What should we make of Richard Dawkin's new show The Root of All Evil?? Channel Four have foisted a question mark on his title but I doubt the initiative for that came from Professor Dawkins. Well, I'm going to talk about how best to make a programme that portrays atheism as badly as possible. I'm not too bothered with the ethics of misrepresenting my subject, but instead I'll take my cues from Dawkins' treatment of religion.

Let's start the show with me looking good, wise and dressed like a scholar. However, all the atheists in the show will be chosen because they look shifty, have funny beards or are Texans. If I can find one with a pair of little round glasses and a scary continental accent, so much the better. That's what TV researchers are for. First, I'll visit a meeting of atheists doing harmless things and generally not threatening a fly. I'd suggest that these people are on a slippery slope towards moral disintegration and mass murder. This would be as unfair as linking a granny at Lourdes directly to a suicide bomber, but apparently that's OK.

Next, I'll visit America and find some sad secularists with a persecution complex and pour scorn on them. I'll interview a supporter of Madalyn Murray O'Hair and make out she was the representative face of American atheism (she certainly wanted to be). Then I'll talk to a wacky libertarian follower of Ayn Rand and thus prove atheism can lead to communism and fascism at the same time. Then I'll pretend they attacked me. Unfair? Well, Dawkins compares a service at a US evangelical church to a Nuremberg rally and craftily edits his film in order to make the preacher look as a bad as possible. Finally, we get a very odd scene where Dawkins claims his crew were thrown off the church's land but although the camera is on, the editing is seriously jumbled and the sound track paraphrased by Dawkins himself.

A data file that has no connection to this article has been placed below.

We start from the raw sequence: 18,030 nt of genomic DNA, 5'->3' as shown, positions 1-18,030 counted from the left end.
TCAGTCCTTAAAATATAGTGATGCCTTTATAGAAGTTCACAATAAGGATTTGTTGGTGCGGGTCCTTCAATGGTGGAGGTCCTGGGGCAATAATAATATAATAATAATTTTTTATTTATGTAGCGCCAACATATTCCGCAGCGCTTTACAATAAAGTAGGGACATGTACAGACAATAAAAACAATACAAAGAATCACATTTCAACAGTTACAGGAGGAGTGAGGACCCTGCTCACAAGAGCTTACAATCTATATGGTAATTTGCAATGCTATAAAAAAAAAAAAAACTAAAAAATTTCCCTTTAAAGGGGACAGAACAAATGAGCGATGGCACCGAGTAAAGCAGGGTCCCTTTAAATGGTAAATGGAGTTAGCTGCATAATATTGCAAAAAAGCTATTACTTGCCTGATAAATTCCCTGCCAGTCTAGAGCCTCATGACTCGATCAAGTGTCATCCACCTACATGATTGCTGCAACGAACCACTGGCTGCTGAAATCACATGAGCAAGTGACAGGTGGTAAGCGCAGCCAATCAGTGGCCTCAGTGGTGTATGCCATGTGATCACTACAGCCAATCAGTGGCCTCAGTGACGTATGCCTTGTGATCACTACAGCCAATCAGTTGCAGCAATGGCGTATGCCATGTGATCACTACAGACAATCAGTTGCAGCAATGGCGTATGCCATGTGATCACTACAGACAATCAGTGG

I'll wrap my show up with a visit to Moscow where I'll interview an unreconstructed Stalinist who will berate the bourgeois and decadent West. He'll promise that Communism will eventually take the world over and I'll leave with his threats echoing in my ears. Typical atheist, I'll imply. Of course, that's no worse that finding the nuttiest Moslem in Jerusalem (complete with funny beard and American accent) to represent Islam.

On second thoughts, I'll leave the black propaganda to the people who are really good at it.

Comments or questions? Post them at Bede's dedicated yahoo group.

Tuesday, January 03, 2006

The Prizes for 2005

Before we finally tidy up and pack away 2005, I'd like to present my awards for outstanding achievement during the last twelve months. While many say that there are too many award ceremonies, I feel that true greatness should recognised and rewarded. My choice of categories is slightly unusual although highly relevant to the subject matter of this blog.